Earlier today, Crunchyroll parent company Ellation published a blog post about yesterday’s Crunchyroll hack. In the post, Ellation reps explained that, at 6:30AM Eastern (3:30AM Pacific), individuals gained access to Crunchyroll’s Cloudflare configuration.
These users set Crunchyroll’s DNS configuration to point to a non-Crunchyroll-hosted server. As many saw yesterday, this was the site that asked users to download malware “CrunchyViewer.exe”. According to Ellation, the application directly targeted Windows PC users.
Ellation pulled the main Crunchyroll page down at 9:00AM Eastern (6:00AM Pacific), and managed ot secure access to the Cloudflare dashboard, where they restored the proper DNS configurations. As a result, Crunchyroll was back up by noon Eastern (9:00AM Pacific), with full service restored by 12:30PM Eastern (9:30AM Pacific).
The attack was strictly targeted at Cloudflare, leaving Crunchyroll’s main servers unharmed. No user data was accessed, meaning that logins, credit card numbers, and the like were not at risk.
For folks who downloaded and installed CrunchyViewer.exe, Ellation offered the following to remove it from your system:
- Delete “CrunchyViewer.exe” from your file system
- Remove the malicious “Java” Run key (You can find Information on how to edit the Windows Registry in the Microsoft support database if you are unfamiliar with the steps)
- Open Regedit, and browse to: HKEY_CURRENT_USER\SOFTWARE\Microsoft\Windows\CurrentVersion\Run
- Delete the Java key
- Remove the malicious binary, by navigating to: %appdata%\Roaming (for example: C:\Users\Yourusername\AppData\Roaming\)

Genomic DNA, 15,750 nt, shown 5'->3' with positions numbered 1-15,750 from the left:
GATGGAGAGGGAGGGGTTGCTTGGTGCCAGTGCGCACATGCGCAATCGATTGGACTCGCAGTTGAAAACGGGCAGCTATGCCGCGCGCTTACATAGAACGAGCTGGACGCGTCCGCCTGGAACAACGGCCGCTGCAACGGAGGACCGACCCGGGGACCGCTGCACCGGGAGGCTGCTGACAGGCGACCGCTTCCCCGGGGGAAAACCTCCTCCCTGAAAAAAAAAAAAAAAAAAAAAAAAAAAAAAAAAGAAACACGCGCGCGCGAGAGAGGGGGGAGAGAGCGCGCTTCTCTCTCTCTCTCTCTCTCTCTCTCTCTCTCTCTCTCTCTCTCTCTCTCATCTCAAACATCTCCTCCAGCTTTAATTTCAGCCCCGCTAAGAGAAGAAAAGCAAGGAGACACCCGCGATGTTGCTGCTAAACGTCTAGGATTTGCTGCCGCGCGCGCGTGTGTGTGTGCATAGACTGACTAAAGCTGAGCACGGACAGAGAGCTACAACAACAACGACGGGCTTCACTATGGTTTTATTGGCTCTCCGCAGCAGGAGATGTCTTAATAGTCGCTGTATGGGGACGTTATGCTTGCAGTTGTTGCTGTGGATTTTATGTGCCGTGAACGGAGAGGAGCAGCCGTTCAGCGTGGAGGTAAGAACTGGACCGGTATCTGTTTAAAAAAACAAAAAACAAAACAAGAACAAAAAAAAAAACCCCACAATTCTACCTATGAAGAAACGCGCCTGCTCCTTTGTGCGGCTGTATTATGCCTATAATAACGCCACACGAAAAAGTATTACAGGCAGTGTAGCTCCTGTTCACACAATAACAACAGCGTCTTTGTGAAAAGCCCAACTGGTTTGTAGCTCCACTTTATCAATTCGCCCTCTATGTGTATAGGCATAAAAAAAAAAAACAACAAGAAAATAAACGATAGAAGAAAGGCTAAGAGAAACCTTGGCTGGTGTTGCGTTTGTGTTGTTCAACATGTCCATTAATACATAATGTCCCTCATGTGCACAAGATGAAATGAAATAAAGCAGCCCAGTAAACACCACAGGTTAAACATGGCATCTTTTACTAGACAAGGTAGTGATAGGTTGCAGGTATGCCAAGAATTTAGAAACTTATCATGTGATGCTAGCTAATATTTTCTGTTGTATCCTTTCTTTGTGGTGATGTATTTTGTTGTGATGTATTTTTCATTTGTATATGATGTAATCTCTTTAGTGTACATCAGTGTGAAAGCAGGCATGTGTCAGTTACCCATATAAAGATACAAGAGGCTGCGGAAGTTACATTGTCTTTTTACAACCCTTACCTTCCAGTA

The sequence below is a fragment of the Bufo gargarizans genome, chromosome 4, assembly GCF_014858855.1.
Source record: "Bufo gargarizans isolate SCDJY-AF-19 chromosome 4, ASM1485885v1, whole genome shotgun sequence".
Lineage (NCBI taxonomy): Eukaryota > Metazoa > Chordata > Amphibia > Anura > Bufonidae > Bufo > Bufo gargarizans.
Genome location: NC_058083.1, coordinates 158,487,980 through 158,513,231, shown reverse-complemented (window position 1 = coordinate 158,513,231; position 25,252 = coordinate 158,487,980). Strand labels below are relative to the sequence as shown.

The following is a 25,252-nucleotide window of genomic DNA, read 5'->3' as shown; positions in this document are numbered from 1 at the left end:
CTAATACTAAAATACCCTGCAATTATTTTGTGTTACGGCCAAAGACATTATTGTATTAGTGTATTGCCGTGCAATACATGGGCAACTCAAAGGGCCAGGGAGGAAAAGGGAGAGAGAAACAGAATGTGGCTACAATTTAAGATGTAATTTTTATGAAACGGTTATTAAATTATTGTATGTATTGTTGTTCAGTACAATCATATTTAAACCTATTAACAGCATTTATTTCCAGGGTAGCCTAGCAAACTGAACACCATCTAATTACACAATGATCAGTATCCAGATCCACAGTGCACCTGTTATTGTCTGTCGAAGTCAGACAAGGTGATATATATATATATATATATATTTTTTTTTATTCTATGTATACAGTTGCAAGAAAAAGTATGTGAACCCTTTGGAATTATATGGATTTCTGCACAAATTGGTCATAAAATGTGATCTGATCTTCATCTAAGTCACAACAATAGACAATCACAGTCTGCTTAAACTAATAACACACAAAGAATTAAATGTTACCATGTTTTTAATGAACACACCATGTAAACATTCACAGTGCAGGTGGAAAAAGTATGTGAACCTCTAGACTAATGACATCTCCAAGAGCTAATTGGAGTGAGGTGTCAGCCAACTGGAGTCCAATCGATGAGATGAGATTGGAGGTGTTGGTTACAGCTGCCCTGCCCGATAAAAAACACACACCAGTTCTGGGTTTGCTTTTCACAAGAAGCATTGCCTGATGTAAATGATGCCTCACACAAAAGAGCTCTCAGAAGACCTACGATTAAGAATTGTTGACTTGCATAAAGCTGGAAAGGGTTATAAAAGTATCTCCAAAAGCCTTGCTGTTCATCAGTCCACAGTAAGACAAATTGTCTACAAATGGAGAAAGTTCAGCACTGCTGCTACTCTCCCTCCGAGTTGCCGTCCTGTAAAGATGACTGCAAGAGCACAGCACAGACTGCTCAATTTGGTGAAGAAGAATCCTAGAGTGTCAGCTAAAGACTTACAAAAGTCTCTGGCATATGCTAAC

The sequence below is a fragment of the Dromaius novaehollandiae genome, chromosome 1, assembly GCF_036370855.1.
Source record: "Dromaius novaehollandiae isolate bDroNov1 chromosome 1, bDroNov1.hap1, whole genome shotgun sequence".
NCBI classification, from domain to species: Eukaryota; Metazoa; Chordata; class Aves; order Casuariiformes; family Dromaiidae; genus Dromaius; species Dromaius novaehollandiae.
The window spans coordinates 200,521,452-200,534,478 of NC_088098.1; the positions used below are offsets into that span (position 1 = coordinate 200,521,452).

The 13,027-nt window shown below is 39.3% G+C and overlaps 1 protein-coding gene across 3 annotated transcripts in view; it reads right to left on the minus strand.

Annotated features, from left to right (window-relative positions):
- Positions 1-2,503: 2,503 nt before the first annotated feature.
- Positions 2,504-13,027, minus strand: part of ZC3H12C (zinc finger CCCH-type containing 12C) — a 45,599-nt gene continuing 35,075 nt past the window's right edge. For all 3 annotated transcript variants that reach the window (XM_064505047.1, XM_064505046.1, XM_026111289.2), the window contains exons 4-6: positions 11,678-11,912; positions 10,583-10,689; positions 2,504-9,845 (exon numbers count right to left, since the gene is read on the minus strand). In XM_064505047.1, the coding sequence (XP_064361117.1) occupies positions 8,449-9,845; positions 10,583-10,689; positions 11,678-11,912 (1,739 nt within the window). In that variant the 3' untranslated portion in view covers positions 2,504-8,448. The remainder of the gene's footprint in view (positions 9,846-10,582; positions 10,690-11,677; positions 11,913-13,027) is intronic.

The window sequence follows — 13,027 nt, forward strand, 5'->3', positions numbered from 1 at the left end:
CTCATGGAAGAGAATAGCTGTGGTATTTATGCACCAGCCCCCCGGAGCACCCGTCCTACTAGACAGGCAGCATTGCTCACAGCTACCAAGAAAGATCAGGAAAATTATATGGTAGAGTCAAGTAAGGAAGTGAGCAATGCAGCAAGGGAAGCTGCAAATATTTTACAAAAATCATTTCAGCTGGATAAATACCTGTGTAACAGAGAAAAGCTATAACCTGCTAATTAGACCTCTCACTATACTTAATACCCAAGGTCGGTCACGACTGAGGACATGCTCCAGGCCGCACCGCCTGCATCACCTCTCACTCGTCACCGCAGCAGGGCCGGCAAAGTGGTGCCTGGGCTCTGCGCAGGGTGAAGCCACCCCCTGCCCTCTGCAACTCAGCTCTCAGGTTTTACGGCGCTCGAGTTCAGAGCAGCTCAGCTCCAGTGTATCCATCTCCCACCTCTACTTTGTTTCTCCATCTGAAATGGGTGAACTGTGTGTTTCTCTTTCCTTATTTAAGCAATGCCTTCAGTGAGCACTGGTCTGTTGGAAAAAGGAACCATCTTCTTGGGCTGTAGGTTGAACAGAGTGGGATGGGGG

- Delete the ‘svchost.exe’ file
- Perform a scan with your installed antivirus product
Regardless of whether you actively ran the application, Ellation suggests a full virus scan with your chosen program. Further questions are being directed to Crunchyroll’s Customer Support line.
Ellation’s post comes on the heels of yesterday morning’s events, which saw the world’s biggest anime service slammed by a cyber attack. Specifically, the site was hit by a domain hijacking attack, which sees an attacker taking control of a domain, thus allowing them to redirect users to a potentially malicious website.
Crunchyroll’s German account were the first to raise the alarm for users. According to their account, the American social media managers “weren’t awake” at the time.
Our American Social Media colleagues aren't awake at the moment (it's 5 AM there)
— Crunchyroll.de (@Crunchyroll_de) November 4, 2017
This is the latest in a string of hacks targeting anime websites. In August, Anime News Network was taken down in a similar domain name hjacking attack. In September, we at Anime Herald were taken out by vandals.